Zero is a festival devoted to experimental, improvised music.
term "experimental music" implies an intention
that is very different from the intentions of traditional, classical,
or pop music. Experimental music is first and foremost about the
exploration of possibilities--rather than the confirmation
of what is already known or well understood. This can mean radical
changes in the way that the sounds and structures of music are
conceived and perceived; or it can mean subtle additions to the
way music is made, played, and heard--giving old music a new life.
The result is a different, strange, and often beautiful music,
and sometimes experiences that raise the question "Is this
music at all?" (Even if I like it and WANT to hear more of
it?) The imagination is moved to the center stage, with the history
of music left behind.
is the practice of invention-on-the-spot in music, where the performer
"makes it up as he or she goes along." There are many
rich traditions of improvised music, such as Jazz, Blues, Indian
Classical music and some African and Eastern music. There
is also avant-garde music that is purely improvised, where
the invention takes place without any desire to locate it in an
existing style or tradition. This "free" music first
became known in the Sixties, when it was associated with contemporary
experiments in Jazz and Modern Classical music, but has subsequently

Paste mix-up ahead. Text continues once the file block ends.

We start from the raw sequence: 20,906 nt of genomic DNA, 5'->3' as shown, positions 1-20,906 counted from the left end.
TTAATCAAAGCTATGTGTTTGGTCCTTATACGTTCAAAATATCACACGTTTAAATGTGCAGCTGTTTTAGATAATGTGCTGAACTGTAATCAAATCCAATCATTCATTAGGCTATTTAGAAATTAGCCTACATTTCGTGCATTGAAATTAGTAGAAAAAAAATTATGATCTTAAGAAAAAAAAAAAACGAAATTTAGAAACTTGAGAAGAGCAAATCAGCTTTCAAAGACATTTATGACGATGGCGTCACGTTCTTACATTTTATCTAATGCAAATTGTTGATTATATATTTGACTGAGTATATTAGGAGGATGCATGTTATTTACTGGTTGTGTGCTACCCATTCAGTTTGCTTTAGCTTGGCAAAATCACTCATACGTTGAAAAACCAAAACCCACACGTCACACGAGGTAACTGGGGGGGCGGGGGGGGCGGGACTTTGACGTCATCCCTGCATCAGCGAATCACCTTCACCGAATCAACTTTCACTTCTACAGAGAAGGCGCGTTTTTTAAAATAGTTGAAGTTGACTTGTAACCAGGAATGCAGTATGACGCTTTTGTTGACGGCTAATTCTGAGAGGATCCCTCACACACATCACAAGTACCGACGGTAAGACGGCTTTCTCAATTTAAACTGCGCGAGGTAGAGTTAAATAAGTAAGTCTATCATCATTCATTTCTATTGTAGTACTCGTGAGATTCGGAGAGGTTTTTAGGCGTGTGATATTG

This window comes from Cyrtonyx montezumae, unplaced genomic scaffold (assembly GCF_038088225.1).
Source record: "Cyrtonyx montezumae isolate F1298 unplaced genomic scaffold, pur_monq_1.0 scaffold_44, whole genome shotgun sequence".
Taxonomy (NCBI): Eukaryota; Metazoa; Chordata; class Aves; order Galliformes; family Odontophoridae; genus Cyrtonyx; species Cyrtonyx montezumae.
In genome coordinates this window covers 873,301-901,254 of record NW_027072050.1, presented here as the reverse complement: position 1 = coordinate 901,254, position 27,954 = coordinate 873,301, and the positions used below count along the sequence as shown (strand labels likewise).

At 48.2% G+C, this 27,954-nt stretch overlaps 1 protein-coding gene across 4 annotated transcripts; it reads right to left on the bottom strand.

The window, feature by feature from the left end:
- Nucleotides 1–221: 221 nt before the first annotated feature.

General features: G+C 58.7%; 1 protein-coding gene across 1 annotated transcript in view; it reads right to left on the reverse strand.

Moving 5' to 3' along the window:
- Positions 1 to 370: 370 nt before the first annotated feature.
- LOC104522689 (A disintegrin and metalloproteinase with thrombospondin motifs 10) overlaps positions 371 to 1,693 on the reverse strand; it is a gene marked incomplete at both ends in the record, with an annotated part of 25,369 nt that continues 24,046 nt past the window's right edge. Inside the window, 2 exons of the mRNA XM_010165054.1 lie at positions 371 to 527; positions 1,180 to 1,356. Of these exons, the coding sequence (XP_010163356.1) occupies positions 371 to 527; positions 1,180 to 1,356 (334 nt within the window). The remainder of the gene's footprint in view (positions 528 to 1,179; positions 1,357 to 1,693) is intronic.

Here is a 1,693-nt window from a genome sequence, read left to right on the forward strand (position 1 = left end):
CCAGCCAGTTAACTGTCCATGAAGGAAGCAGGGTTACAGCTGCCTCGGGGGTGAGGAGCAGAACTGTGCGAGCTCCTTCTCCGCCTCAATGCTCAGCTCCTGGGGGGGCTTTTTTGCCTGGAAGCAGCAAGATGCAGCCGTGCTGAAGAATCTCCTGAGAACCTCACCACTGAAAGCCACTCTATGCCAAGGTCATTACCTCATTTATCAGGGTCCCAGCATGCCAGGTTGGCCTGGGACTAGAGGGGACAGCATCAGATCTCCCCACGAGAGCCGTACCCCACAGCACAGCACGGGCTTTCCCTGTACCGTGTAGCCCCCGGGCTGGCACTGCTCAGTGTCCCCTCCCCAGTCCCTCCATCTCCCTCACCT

come into its own as a permanent and inspired musical underground
(with far greater support in Europe than in the USA, incidentally).
This music has its own audience, but also draws interest from
Jazz enthusiasts interested in expressive or highly individual
playing, and also from people interested in the entire range of
the musical imagination (for instance, people interested in electronic,
ambient, and world music; and people interested in abstract art).
ZERO investigates many sides of experimental improvised music,
drawing on an amazing pool of talented younger players and several
important older figures from multiple musical subcultures. Though
some of these players are virtuosic musicians in established styles
(such as Jazz or Classical music) they are united in HIGH ZERO
by their commitment to the musical imagination first and foremost:
to music which challenges the limits and delights by its audacity,
expressiveness, immediacy, newness, and risk-taking. Many of the
players have very strong personal styles, and have developed extremely
unique music. Whether it is based around dramatic intensity, humor,
especially designed and built instruments, original use of electronics,
raw sound, or nearly superhuman instrumental technique, it is
all aligned with exploration and possibility. One and all, they
are "virtuosi of the spirit," and they must be seen
and heard to be believed. . . .